On this third album by Early Day Miners, the band set out to make what they referred to as "a rock record", one with shorter, succinctly-structured songs, to be recorded mostly live at principle songwriter Dan Burton's Grotto Home Studio in Bloomington, Indiana. They did, in fact, accomplish each of their established criteria. It's interesting, though, how different folks interpret the term "rock". Given the context that it was recorded in between Grotto Home Studio sessions (each engineered by Burton) with Papa M, On Fillmore, Darin Gray, and Cheree Jetton (the Pilot Ships), Jefferson At Rest definitely does sound like a rock record, but so does Chris Isaak's San Francisco Days when held to the same light. The album does indeed take Early Day Miners one step further in the rock direction. Burton's vocals are still hushed, yet ever more confident. Song structures are more concrete -- the sprawling soundscapes of past releases foregone for a more pop feel which takes cues from Peter Gabriel's mid-80's work. Still present, however, is the ever-patient cadence with which Burton, drummer Rory Leitch, guitarist Joe Brumley, bassist Matt Lindblom and violinist Maggie Polk take on the songs. The arrangements, while sparse in comparison to past records, still feel lush as filtered through Burton's production, which shows the marks of a life-long appreciation of Daniel Lanois and classic 4AD records.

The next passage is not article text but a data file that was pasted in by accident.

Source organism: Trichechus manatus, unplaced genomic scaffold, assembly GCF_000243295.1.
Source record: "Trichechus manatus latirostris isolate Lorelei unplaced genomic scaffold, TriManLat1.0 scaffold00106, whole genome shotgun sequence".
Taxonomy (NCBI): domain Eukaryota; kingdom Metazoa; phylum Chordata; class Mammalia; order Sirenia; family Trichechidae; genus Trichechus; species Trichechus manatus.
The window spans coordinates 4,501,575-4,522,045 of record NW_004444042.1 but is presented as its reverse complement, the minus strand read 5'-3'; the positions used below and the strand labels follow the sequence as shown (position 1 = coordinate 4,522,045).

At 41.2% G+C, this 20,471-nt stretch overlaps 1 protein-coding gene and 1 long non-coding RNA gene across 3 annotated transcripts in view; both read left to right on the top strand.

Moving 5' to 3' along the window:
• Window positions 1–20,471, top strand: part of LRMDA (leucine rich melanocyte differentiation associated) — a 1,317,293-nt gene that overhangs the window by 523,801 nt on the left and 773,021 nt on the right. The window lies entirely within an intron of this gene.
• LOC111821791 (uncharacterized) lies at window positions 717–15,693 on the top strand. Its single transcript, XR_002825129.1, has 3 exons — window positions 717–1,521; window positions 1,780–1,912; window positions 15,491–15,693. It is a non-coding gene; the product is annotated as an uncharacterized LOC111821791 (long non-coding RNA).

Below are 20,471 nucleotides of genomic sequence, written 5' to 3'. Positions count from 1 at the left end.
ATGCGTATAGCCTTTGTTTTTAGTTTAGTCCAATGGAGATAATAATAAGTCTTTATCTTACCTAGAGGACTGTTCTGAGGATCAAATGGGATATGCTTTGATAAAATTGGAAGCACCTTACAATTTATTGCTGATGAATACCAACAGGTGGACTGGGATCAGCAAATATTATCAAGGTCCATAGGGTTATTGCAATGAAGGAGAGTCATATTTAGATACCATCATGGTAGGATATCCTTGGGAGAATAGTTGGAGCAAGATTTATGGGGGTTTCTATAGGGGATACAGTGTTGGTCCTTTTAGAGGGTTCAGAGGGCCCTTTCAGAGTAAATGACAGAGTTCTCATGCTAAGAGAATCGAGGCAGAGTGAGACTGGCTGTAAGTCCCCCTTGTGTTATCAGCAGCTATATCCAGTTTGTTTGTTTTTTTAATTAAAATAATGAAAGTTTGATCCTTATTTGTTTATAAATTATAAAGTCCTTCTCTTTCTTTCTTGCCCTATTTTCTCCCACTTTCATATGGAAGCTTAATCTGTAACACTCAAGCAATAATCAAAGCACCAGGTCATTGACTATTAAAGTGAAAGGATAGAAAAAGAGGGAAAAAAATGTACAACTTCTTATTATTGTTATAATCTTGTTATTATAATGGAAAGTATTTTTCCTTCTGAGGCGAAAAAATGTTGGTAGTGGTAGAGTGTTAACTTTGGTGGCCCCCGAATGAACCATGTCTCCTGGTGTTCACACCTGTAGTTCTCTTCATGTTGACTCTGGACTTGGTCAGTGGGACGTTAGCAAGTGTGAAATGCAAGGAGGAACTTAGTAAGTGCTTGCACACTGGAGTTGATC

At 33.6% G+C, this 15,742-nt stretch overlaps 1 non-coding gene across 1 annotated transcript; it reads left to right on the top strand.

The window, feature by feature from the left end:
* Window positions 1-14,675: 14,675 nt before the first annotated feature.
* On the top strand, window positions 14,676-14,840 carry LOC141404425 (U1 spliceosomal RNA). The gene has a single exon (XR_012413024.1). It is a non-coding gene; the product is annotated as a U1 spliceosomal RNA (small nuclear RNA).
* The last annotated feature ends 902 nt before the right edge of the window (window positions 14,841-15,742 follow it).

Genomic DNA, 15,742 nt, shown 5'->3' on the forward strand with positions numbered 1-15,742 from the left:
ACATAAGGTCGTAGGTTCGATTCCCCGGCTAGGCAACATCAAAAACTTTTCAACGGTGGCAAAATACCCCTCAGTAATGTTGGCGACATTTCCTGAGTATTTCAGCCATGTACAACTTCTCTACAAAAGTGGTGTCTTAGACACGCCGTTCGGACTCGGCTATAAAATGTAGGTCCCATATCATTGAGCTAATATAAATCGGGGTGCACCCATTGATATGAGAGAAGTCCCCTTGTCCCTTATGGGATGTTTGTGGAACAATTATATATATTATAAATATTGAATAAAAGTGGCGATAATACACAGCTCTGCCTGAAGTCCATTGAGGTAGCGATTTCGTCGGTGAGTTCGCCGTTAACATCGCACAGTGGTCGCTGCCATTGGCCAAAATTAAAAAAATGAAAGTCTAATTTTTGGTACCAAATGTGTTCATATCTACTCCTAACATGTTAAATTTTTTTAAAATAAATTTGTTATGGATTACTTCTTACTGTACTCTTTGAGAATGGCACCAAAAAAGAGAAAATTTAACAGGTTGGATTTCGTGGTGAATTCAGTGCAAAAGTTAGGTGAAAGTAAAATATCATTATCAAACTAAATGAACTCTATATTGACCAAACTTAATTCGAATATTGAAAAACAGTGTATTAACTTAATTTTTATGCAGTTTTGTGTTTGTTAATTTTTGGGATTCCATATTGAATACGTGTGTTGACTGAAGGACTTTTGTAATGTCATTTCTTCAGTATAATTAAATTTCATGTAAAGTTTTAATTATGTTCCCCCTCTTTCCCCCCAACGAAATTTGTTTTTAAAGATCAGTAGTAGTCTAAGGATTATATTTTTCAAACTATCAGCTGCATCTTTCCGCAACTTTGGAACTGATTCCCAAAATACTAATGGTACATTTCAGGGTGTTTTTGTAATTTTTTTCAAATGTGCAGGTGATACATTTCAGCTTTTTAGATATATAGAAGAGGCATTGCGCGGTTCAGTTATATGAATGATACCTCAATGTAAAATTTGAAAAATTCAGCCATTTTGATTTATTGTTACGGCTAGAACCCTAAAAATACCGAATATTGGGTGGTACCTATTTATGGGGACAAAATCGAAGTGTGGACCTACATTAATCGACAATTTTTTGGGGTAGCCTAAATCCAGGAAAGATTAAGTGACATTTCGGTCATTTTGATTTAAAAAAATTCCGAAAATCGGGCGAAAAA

Jefferson At Rest's lyrical imagery evokes a post-Civil War-era American South and, more specifically, New Orleans landscape. It's only natural, as Burton was steeped in such mythology growing up, having spent his childhood between his Civil War historian mother's horse farm just outside Louisville, Kentucky, and his father's home in Mobile, Alabama. "New Holland" is a beautiful song which features a duet with Burton and vocalist Erin Houchin, a wonderful new addition to the Early Day Miners family.
Vinyl version is being released by Western Vinyl with the bonus song "Fillmore Blues" which is not on the compact disc version.
(SC081 released: 04/22/03)